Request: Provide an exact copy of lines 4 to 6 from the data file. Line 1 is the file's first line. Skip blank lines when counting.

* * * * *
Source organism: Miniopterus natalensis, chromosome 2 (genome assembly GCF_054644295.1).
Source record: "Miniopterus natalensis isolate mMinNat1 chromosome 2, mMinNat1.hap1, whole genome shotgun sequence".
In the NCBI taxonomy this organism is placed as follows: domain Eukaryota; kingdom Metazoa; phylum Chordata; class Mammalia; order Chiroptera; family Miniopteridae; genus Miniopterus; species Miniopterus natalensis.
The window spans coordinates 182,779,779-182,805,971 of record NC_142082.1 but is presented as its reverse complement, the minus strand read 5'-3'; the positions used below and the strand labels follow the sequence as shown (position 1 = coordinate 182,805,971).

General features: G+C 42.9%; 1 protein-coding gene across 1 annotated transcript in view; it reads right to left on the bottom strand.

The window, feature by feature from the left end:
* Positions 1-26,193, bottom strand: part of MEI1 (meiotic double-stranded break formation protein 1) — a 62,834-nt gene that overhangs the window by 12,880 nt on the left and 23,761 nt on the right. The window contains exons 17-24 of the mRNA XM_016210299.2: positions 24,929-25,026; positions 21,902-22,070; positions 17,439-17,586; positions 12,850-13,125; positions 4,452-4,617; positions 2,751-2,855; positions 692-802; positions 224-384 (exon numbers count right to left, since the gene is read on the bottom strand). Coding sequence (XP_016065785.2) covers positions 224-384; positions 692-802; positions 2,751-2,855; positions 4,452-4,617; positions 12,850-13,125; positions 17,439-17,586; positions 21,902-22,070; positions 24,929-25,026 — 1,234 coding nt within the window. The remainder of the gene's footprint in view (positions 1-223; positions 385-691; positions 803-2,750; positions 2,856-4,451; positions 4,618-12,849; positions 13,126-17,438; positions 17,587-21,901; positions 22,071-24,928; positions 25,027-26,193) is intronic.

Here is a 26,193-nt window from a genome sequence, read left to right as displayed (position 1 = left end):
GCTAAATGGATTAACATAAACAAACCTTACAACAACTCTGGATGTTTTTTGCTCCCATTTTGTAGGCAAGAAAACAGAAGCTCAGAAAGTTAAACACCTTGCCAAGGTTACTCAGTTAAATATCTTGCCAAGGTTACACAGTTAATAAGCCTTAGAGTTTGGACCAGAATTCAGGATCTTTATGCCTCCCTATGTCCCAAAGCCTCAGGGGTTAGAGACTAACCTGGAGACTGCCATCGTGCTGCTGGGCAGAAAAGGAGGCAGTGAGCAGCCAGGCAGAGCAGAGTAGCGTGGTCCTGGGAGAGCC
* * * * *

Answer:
The window spans coordinates 182,779,779-182,805,971 of record NC_142082.1 but is presented as its reverse complement, the minus strand read 5'-3'; the positions used below and the strand labels follow the sequence as shown (position 1 = coordinate 182,805,971).

General features: G+C 42.9%; 1 protein-coding gene across 1 annotated transcript in view; it reads right to left on the bottom strand.

The window, feature by feature from the left end: